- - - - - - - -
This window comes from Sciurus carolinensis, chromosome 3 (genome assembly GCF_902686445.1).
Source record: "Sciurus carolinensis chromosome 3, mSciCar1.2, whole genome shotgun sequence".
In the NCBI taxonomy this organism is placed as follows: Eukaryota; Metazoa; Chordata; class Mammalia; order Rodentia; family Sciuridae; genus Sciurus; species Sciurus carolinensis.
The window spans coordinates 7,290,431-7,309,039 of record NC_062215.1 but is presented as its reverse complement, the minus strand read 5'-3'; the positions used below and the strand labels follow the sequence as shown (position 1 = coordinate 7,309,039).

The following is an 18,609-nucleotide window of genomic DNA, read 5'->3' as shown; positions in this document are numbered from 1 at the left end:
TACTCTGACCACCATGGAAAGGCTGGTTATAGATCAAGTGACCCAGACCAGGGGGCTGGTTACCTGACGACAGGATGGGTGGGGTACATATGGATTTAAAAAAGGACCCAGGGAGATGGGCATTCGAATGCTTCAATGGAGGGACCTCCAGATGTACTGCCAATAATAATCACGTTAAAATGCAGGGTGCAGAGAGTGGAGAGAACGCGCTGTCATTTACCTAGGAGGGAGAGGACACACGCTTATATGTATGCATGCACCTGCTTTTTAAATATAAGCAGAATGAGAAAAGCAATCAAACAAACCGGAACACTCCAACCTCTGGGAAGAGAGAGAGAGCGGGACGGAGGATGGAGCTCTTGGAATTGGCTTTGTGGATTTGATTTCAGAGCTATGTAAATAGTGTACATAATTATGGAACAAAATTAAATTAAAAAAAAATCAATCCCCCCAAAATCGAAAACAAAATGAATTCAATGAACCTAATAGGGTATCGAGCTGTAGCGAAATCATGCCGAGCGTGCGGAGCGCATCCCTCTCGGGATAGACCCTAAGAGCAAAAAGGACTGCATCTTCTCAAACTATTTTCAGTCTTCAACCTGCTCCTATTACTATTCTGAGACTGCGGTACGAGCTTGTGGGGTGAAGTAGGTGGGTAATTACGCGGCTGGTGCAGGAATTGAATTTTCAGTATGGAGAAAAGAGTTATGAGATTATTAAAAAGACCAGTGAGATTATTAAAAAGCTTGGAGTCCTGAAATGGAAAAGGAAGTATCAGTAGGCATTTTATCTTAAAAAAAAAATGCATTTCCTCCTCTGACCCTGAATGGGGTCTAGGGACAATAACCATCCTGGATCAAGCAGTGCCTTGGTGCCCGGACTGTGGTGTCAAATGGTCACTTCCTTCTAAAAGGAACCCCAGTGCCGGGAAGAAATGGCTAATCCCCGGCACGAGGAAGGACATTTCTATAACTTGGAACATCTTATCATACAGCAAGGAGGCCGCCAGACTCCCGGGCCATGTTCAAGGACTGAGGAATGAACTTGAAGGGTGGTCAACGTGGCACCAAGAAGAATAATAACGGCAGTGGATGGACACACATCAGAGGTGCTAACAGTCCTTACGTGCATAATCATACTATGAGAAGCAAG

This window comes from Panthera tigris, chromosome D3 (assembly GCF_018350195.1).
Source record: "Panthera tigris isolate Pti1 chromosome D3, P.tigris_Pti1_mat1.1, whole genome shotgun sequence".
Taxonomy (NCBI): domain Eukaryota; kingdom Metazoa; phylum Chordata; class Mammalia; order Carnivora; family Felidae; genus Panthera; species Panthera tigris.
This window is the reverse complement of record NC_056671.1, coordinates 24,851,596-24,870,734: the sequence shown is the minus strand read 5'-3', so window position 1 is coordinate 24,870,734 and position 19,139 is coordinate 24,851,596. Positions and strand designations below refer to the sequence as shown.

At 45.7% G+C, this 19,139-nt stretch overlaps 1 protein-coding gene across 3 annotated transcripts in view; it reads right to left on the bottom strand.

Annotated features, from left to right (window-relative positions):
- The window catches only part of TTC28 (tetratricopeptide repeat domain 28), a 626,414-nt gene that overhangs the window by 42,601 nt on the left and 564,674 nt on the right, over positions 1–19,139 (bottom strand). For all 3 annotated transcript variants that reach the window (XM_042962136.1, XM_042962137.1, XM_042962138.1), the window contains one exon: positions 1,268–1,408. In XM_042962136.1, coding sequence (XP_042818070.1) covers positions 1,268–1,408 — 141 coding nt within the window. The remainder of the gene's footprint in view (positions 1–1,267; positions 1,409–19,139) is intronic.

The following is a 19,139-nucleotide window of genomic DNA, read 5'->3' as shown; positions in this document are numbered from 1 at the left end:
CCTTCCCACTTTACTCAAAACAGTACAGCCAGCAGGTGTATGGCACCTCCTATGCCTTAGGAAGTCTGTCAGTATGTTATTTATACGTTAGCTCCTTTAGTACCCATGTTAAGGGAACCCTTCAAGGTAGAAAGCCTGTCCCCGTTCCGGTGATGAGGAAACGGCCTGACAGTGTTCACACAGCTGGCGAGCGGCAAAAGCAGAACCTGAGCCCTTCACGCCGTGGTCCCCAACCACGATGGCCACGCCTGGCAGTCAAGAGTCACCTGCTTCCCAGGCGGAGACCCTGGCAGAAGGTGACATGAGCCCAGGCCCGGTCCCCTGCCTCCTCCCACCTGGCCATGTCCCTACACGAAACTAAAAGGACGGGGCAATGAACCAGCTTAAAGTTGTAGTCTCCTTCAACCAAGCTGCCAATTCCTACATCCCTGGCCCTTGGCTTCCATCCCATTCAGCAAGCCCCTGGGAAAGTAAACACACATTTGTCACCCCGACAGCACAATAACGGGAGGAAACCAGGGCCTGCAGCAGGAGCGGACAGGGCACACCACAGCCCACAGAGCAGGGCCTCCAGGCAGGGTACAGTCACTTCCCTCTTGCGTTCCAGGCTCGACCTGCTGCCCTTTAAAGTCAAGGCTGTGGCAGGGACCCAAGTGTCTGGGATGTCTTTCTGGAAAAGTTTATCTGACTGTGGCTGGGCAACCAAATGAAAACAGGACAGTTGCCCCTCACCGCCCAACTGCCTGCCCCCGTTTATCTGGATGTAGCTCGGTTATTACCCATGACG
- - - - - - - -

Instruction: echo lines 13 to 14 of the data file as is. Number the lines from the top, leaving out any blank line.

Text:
- The window catches only part of TTC28 (tetratricopeptide repeat domain 28), a 626,414-nt gene that overhangs the window by 42,601 nt on the left and 564,674 nt on the right, over positions 1–19,139 (bottom strand). For all 3 annotated transcript variants that reach the window (XM_042962136.1, XM_042962137.1, XM_042962138.1), the window contains one exon: positions 1,268–1,408. In XM_042962136.1, coding sequence (XP_042818070.1) covers positions 1,268–1,408 — 141 coding nt within the window. The remainder of the gene's footprint in view (positions 1–1,267; positions 1,409–19,139) is intronic.

The following is a 19,139-nucleotide window of genomic DNA, read 5'->3' as shown; positions in this document are numbered from 1 at the left end: